- USB 2.0 High Speed is a high bandwidth version of USB with a peak signaling rate of 480 Mbps.
- USB 3.0 is also high speed and capable of achieving a signal transfer rate of up to 5 Gigabits per second.
- It carries four General Purpose Input/Output (GPIO) digital signal pins.
- The MC7455 carries two Smart Identity Module (SIM) interfaces in-line with its dual SIM functionality. The wireless baseband processor of the cellular modem is interfaced with the SIM in compliance with ISO/IEC Smart Cart interface requirements and the relevant cellular standards. The interfaces are Class-B (2.95 V) and Class-C (1.8 V) interfaces.
- This cellular modem can be controlled or programmed via an application programming interface (API) but is most commonly set up using AT commands which are explored below.
Antennas for the Sierra Wireless MC7455 mini PCI card
The Sierra Wireless MC7455 requires a multiband 2x2 MIMO antenna arrangement using main and auxiliary external antennas to deliver LTE connectivity. The main path (ANT1), diversity path (ANT 2), and GNSS antennas should be omni-directional.
The antennas are not supplied with the wireless modem. Purchase LTE antennas for the Sierra Wireless MC7455 modular here.
In the absence of LTE, high-quality 3G connectivity is attained using the main and auxiliary antennas in an antenna diversity arrangement. This is achieved by the direct connection of two cellular antennas, ANT1 and ANT2.
The MAIN (ANT1) antenna should support the following frequency bands:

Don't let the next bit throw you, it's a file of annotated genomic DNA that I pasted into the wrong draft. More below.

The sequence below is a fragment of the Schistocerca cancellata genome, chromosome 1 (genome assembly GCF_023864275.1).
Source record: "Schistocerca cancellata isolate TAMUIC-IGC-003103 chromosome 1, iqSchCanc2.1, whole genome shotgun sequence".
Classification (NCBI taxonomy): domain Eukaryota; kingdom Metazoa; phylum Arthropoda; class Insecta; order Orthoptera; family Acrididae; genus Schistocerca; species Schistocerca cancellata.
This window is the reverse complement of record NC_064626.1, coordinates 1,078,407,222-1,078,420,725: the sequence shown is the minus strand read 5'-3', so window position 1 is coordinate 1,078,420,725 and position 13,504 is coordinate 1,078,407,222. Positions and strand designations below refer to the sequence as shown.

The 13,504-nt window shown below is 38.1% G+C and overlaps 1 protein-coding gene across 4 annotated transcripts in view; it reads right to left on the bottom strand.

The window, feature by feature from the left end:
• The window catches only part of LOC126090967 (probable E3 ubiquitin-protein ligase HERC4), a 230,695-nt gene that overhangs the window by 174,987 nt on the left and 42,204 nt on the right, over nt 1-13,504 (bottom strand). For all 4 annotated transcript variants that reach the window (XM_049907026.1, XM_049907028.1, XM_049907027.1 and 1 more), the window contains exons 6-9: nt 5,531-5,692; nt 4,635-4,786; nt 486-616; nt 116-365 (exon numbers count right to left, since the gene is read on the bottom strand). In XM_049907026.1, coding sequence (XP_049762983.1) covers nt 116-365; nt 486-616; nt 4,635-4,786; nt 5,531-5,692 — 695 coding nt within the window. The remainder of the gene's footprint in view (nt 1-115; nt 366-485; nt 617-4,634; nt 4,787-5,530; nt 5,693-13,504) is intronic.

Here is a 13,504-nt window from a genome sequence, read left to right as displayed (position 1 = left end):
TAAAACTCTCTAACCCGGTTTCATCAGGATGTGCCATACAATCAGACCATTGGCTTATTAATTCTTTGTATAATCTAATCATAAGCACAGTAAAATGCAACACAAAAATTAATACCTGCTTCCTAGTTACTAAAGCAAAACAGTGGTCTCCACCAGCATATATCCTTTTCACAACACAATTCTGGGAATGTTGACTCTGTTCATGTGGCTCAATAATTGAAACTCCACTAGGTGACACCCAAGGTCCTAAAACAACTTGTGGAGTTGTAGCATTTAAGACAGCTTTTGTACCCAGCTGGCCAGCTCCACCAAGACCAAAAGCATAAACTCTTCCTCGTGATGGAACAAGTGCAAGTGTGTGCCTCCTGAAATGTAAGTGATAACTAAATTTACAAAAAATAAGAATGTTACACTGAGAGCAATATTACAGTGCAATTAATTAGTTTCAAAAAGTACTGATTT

- 669 to 960 MHz
- 1710 to 1995 MHz
- 2110 to 2170 MHz
- 2300 to 2690 MHz
The AUX (ANT2) antenna should support the following frequency bands:
- 717 to 960 MHz
- 1805 to 1995 MHz
- 2110 to 2170 MHz
- 2300 to 2690 MHz
A third GNSS antenna can be connected for satellite navigational and location services.
Suitable GPS antennas for the Sierra Wireless MC7455 module can be found here.
The MC 7455 module is compatible with the following satellite navigation systems:
Antenna connectors for the Sierra Wireless MC7455 cellular modem
The MC7455 has three Hirose U.FL connectors that are the only radio frequency connection points on the module for the attachment of antennas. The three connection points are as follows:
1.MAIN LTE Connector
2. GNSS Connector
Dedicated connection for GPS and other SatNav technologies
3. AUX LTE RF Connector
Can be used for MIMO and other diversity schemes or GNSS
Antennas are attached to the module using a 3mm by 3mm Hirose U.FL connector. A U.FL connector tool should be used to make the connection. Antennas are connected via the 3 U.FL connector jacks at the top of the module.
U.FL to Bulkhead SMA connector pigtails are used to connect the module to a wideband cellular antenna.
The antenna system is a 50 Ohm impedance system and connections. Mounting holes on the module on the left and right of the RF connectors are used to ground the module to a PCB or device chassis via a bulkhead SMA connector.
- The three output signals can be configured for specific operating bands by using a customer-defined external switch control.
- Antenna gain and cable losses need to be optimized for the best performance. The recommended return loss is specified as <10dB for each frequency band used.
- Antennas should be located away from sources of EMI with cabling/connectors that are properly matched.
- The specified VSWR for ANT1 and ANT2 should be less than 2:1.
- The AUX antenna receives diversity functionality that can be enacted or disabled using a specific AT command function.